We all have some kind of habit or another, so to say if you’re a human being alive on planet Earth, chances are that you’ve got some habit or another. Some of those habits we like, while some of our habits nag us because they don’t serve a healthy purpose yet they don’t easily fall away. Mark Twain once very famously said, “Quitting smoking is the easiest thing in the world. I know because I’ve done it thousands of times.” Indeed there’s a huge industry built upon helping the helpless defeat their overeating habits, sugar habits, poor exercise habits, smoking habits and more. But what exactly is a habit anyway? Where do they come from, why are they here, and is there a simple approach to our habits that can better enlighten and empower us?
In the simplest of definitions, habits are thoughts or activities that we repeat again and again.
Some habits are the kind that we enact willfully and consciously – like taking a walk every day – while others express themselves in an automatic and unconscious fashion – like mindlessly overeating whenever we eat.
There’s no work to do in generating such habits, because the habit does so by itself. So here’s one of the most basic psycho-biological facts about habits: the mind is, by nature, habitual. Each of us has an inborn, habit-forming process that is designed in large part to help us with one of the most important tasks of survival and evolution – learning.
The process of habituating, of repeating something over and over, essentially serves another interesting primitive-brain purpose – to move us towards that which brings pleasure and away from that which brings pain. The learning process is naturally pleasurable, so we will instinctively repeat any learning behavior that provides us with more knowledge and control of our environment. Even when we first learned not to stick our fingers in the fire, though the event was painful, the new learning ensures future pleasure: no more burn. The habit of avoiding placing one’s flesh in the fire is thus born.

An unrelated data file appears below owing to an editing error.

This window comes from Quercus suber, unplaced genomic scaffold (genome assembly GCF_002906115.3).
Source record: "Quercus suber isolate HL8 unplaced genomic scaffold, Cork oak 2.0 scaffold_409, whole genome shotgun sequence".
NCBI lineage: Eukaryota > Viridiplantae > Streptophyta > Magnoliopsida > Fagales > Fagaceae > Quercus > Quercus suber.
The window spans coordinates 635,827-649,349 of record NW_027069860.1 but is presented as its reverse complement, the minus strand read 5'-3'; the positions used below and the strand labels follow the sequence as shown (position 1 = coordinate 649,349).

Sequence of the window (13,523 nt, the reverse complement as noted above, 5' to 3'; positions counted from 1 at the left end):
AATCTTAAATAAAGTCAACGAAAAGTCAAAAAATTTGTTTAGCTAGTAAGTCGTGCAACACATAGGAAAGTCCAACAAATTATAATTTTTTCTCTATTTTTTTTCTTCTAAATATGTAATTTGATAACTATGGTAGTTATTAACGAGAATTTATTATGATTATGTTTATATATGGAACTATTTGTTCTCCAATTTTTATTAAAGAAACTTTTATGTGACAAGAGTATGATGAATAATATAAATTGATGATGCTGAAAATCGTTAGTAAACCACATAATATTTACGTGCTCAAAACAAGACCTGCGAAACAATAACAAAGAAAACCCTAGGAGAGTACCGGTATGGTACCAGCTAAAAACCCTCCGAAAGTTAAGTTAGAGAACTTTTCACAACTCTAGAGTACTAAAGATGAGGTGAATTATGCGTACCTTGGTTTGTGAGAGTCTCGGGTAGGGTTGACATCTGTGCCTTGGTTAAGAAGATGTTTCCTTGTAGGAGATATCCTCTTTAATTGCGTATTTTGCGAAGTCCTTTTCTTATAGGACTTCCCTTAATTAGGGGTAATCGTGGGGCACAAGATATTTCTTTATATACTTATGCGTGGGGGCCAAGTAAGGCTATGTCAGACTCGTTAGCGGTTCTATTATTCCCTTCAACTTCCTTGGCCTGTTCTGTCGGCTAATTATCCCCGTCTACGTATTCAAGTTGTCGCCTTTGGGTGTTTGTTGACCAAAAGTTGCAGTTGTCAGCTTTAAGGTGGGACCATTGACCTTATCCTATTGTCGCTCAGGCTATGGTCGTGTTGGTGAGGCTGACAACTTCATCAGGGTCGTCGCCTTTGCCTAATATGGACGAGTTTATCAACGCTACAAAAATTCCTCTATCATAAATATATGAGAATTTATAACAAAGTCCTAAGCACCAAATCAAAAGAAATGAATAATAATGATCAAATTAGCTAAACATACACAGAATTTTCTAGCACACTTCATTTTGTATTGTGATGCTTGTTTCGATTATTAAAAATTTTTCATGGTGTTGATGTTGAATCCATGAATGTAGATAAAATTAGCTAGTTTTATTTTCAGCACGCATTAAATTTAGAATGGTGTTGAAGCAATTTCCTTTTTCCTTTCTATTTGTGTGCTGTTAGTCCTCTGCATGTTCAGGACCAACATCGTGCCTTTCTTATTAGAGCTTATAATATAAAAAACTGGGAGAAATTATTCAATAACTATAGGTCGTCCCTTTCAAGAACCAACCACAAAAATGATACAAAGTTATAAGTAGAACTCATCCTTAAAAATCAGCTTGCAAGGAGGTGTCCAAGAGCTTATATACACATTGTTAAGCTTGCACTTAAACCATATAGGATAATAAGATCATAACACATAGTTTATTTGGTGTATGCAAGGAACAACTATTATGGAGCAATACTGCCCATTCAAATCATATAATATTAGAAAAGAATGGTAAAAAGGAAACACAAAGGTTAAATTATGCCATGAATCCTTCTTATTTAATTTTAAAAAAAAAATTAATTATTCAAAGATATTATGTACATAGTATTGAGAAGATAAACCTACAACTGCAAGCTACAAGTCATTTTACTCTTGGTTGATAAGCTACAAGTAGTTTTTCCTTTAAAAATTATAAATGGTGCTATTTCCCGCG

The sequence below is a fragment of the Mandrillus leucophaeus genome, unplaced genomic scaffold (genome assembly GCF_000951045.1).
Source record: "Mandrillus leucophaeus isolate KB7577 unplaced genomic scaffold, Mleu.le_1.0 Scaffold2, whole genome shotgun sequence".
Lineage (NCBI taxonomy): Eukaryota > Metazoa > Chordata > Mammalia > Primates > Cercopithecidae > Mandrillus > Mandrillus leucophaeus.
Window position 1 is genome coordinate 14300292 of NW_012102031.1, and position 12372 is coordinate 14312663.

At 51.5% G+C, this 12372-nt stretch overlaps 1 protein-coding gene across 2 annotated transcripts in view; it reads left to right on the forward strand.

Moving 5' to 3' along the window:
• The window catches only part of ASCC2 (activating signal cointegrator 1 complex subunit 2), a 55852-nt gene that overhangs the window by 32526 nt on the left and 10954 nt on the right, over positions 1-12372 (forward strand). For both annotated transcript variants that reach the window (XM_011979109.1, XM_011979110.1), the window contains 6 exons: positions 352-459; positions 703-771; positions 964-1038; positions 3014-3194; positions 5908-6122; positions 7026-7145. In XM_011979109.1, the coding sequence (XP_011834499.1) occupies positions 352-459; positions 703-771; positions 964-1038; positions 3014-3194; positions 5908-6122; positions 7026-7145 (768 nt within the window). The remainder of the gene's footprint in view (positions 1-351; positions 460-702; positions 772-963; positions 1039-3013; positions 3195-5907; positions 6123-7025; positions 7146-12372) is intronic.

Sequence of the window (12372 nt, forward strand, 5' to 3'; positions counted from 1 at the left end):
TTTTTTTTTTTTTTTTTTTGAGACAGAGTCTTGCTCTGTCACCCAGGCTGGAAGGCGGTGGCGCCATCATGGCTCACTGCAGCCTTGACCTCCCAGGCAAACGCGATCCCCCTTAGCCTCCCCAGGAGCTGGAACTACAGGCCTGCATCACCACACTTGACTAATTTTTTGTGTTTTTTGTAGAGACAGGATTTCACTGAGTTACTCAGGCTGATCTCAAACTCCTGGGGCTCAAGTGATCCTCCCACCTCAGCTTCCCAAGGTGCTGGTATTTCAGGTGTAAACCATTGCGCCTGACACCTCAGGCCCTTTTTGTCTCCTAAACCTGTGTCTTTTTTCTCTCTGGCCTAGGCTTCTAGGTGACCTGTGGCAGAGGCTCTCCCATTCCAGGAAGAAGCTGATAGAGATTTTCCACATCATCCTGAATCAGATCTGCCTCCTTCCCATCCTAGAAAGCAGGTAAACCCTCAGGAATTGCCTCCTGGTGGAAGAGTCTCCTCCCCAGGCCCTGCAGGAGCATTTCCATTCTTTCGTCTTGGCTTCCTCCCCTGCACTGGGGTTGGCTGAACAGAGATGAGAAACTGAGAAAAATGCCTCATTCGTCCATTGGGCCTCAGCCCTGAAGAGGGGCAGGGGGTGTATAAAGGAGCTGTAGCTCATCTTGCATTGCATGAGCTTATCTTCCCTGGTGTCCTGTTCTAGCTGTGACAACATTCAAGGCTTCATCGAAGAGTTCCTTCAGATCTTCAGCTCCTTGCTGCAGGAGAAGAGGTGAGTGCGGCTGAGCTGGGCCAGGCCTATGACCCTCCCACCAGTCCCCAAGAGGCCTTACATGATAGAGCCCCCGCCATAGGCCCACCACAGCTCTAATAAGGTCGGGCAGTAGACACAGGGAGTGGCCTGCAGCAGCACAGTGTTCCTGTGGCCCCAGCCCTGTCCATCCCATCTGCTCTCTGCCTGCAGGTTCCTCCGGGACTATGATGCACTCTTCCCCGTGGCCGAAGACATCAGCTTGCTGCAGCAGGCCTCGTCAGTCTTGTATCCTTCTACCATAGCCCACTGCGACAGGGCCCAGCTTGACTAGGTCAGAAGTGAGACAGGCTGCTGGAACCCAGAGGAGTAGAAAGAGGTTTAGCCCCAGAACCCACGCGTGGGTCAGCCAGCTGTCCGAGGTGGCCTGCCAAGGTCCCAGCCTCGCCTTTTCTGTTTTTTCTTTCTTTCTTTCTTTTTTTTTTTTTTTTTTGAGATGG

Unfortunately, this process of repetition of pleasure is easily distorted. For example, at some time in the past we may have come home from school or work after a distressing day, had some ice cream, and felt better almost immediately. The mind then quietly recorded, “feel bad, eat ice cream, and feel good.” On the next downer of a day, the mind will automatically repeat this useful behavior, and thus an ice cream habit is born. We have learned to secure temporary pleasure while avoiding immediate pain.
Facing our unwanted habitual thoughts, or health draining food habits, or any habit that limits our life force and self-expression – is an act of self-evolution. Life calls us, through our personal challenges, to grow. It’s not about fighting self, hating self, hating the habit, or attacking our own weaknesses. It’s about following a path with a heart, and gently guiding ourselves back home.
Business Development Executive
IRIANS- The Neuroscience Institute